Joshua Choi headshot

Joshua J. Choi

Associate Professor
Unit: School of Engineering and Applied Science
Department: Department of Chemical Engineering
Office location and address
Chemical Engineering Building, Room 218
385 McCormick Rd
Charlottesville, Virginia 22903
B.E. ​Cooper Union, 2006
​Ph.D. Cornell University, 2012
Post-Doc ​Columbia University, 2012 - 2014

oshua J. Choi received B.E. in Chemical Engineering from Cooper Union and Ph.D. in Applied Physics from Cornell University. He then performed postdoctoral research at the Department of Chemistry, Columbia University. He joined the faculty of the Department of Chemical Engineering, University of Virginia as an assistant professor starting in August, 2014. He is a recipient of a NASA Early Career Faculty Award (2015).

At the nanoscale, quantum mechanical effects and various other mechanisms cause the properties of semiconductors to strongly depend on the size, shape and surface of the material. For example, when the size of a semiconductor crystal becomes smaller than the size of electronic wave function (typically few to tens of nanometers in semiconductors), manipulating the spatial extension of the carrier wave function becomes possible simply by changing the size of the crystal. This 'wave function engineering' gives rise to intriguing cases where, depending on the size of the crystal, semiconductors with the identical composition can have drastically different band gaps, carrier-carrier Coulomb interaction strengths and excited state dynamics. In addition to the size-tunability, properties of semiconductor nanomaterials can be manipulated by forming hetero-nanostructures with other semiconductors, metals and organic molecules as well as tuning their collective interactions within their assemblies. This extremely wide tunability in properties of semiconductor nanomaterials presents many intriguing scientific questions and unique opportunities for transformative advances in technological applications. 

Currently, our research group is focused on studying metal-organic perovskites and colloidal quantum dots - both material systems exhibit intriguing properties tunable by design while looking set to revolutionize the field of solution processed optoelectronic devices. We are developing novel and advanced synthetic methods to achieve robust heterostructure formation, surface structure and impurity doping. We seek to understand and control the structure-property relationships in these materials. To this end, we employ a wide variety of techniques, including synchrotron based X-ray diffraction methods, to study their structure and self-assembly behavior from atomic to macroscopic length scales. We also employ optical spectroscopy and electrical transport measurement techniques to examine properties of the materials as functions of their structure. Newly obtained insights are applied to fabrication and testing of prototype devices to demonstrate improved performance. Particularly, our efforts will be focused on solution processing based device fabrication methods to simultaneously achieve a low-cost and high performance required for wide spread commercial deployment.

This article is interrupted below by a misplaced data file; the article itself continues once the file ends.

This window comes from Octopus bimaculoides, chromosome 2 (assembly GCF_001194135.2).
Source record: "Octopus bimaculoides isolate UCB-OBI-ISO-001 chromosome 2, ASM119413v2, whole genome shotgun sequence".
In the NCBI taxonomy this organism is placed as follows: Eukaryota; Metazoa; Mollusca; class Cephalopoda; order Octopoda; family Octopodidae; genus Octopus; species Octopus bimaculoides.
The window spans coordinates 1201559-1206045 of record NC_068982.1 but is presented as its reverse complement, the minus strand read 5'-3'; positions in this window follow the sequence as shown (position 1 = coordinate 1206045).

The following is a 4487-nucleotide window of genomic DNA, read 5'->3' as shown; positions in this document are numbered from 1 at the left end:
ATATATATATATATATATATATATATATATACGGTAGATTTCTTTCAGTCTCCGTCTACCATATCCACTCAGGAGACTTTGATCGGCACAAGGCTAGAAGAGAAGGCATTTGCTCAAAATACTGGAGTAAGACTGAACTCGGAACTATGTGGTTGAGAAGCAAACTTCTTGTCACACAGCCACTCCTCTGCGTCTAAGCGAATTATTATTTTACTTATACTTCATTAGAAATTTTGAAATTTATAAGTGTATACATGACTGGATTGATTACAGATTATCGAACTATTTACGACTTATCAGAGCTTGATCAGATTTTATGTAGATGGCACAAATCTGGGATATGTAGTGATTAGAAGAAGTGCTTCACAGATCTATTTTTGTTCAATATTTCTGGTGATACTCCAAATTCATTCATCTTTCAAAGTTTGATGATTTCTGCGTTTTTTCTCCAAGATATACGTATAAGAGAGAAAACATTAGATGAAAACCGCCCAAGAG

Perovskites Doped with Quantum Dots for X-ray Radiography
Source: U.S. Department of Homeland Security
September 01, 2020 – August 31, 2025
Collaborative Research: Nanoscale Charge Transfer in Quantum Dots Connected with Molecular Switches
Source: U.S. National Science Foundation (NSF)
August 01, 2020 – July 31, 2023
Formulation engineering of energy materials via multiscale learning spirals
Source: Cornell University